Affiliations 

  • 1 Department of Community Health, Faculty of Medicine and Health Sciences, Universiti Putra Malaysia, Serdang, Selangor, Malaysia
  • 2 Clinical Research Centre, Ministry of Health Malaysia, Hospital Sultanah Bahiyah, Alor Setar, Kedah, Malaysia
PLoS ONE, 2019;14(10):e0224459.
PMID: 31661525 DOI: 10.1371/journal.pone.0224459

Abstract

Hepatitis C infection is a global public health problem. This study was designed to identify the risk factors associated with hepatitis C infection among adult patients in Kedah state, Malaysia. A matched, hospital-based, case-control study was conducted at a tertiary hospital. Cases were adult (aged ≥ 18 years) patients with positive serology test results for hepatitis C virus antibody and detectable hepatitis C virus RNA from January 2015 to December 2018, and controls were age-, sex- and ethnicity-matched patients who were not infected with hepatitis C virus. Self-administered questionnaires were used to collect data on demographic characteristics and previous exposure to selected risk factors among the study participants. Associations between hepatitis C and demographic and risk factors were assessed using univariable and multivariable logistic regression analyses. A total of 255 case-control patient pairs were enrolled. The multivariable analysis indicated that having a history of blood or blood product transfusion before 1992 (adjusted odds ratio [AOR] = 6.99, 95% confidence interval [CI]: 3.73-13.81), injection drug use (AOR = 6.60, 95% CI: 3.66-12.43), imprisonment (AOR = 4.58, 95% CI: 1.62-16.40), tattooing (AOR = 3.73, 95% CI: 1.37-12.00), having more than one sexual partner (AOR = 2.06, 95% CI: 1.16-3.69), piercing (AOR = 1.71, 95% CI: 1.04-2.80), and having only secondary education (AOR = 1.92, 95% CI: 1.06-3.57) were independently associated with hepatitis C. No associations were found between health care occupation, needle-prick injury, surgical procedures, haemodialysis, acupuncture, cupping, or contact sports and hepatitis C infection. These findings demonstrate that hepatitis C risk is multifactorial. Having a history of blood or blood product transfusion before 1992, injection drug use, imprisonment, tattooing, having more than one sexual partner, piercing, and having only secondary education were associated with increased odds of hepatitis C.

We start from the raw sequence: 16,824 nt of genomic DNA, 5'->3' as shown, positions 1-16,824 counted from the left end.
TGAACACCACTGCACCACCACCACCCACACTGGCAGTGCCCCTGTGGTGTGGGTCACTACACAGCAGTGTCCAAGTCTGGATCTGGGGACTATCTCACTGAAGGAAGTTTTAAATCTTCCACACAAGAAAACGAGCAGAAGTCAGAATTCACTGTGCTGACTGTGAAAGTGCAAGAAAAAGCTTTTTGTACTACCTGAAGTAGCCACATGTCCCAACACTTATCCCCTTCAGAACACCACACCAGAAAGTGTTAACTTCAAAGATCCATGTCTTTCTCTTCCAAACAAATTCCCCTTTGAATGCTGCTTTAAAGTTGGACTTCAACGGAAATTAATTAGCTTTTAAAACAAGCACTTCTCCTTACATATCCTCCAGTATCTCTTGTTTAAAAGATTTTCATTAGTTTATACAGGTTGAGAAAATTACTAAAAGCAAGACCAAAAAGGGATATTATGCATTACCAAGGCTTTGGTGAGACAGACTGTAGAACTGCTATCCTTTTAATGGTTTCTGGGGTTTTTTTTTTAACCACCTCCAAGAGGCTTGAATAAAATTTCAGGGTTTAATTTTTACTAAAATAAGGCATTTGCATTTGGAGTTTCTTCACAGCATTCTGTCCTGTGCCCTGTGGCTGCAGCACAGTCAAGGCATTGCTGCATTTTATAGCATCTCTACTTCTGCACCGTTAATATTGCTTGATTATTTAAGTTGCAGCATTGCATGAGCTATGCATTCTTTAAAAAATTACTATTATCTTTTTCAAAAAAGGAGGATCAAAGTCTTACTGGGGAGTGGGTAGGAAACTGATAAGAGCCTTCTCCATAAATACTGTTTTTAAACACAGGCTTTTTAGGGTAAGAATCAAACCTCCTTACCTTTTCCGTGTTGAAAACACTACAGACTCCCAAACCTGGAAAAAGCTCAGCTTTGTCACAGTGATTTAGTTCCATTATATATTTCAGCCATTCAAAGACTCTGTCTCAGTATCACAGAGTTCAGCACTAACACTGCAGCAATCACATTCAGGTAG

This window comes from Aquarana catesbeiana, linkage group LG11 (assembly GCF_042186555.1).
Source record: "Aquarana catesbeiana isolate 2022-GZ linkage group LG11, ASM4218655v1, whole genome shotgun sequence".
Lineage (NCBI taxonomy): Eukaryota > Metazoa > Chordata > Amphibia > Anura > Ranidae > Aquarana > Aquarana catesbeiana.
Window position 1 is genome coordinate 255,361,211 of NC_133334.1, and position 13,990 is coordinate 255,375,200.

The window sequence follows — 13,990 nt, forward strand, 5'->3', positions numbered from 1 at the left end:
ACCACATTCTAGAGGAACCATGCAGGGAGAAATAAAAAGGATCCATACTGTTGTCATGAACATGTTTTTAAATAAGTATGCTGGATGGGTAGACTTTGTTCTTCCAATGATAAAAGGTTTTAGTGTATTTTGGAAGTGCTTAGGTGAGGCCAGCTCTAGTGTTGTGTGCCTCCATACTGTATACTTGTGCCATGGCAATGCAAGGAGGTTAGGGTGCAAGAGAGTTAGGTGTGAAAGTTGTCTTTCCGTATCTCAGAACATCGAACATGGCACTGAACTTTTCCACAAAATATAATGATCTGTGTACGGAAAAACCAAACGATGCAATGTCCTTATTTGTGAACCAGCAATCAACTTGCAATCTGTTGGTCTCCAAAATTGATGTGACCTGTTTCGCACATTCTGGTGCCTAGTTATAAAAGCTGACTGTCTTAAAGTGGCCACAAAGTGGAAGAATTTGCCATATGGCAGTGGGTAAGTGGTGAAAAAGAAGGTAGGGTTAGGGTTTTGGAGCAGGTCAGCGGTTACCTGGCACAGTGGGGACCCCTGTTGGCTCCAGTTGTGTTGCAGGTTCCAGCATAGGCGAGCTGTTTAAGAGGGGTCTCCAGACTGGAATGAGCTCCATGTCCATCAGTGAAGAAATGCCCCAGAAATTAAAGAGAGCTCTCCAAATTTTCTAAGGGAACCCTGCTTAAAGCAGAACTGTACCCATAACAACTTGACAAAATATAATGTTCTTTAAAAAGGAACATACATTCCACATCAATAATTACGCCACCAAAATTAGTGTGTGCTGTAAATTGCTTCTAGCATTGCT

* Title and MeSH Headings from MEDLINE®/PubMed®, a database of the U.S. National Library of Medicine.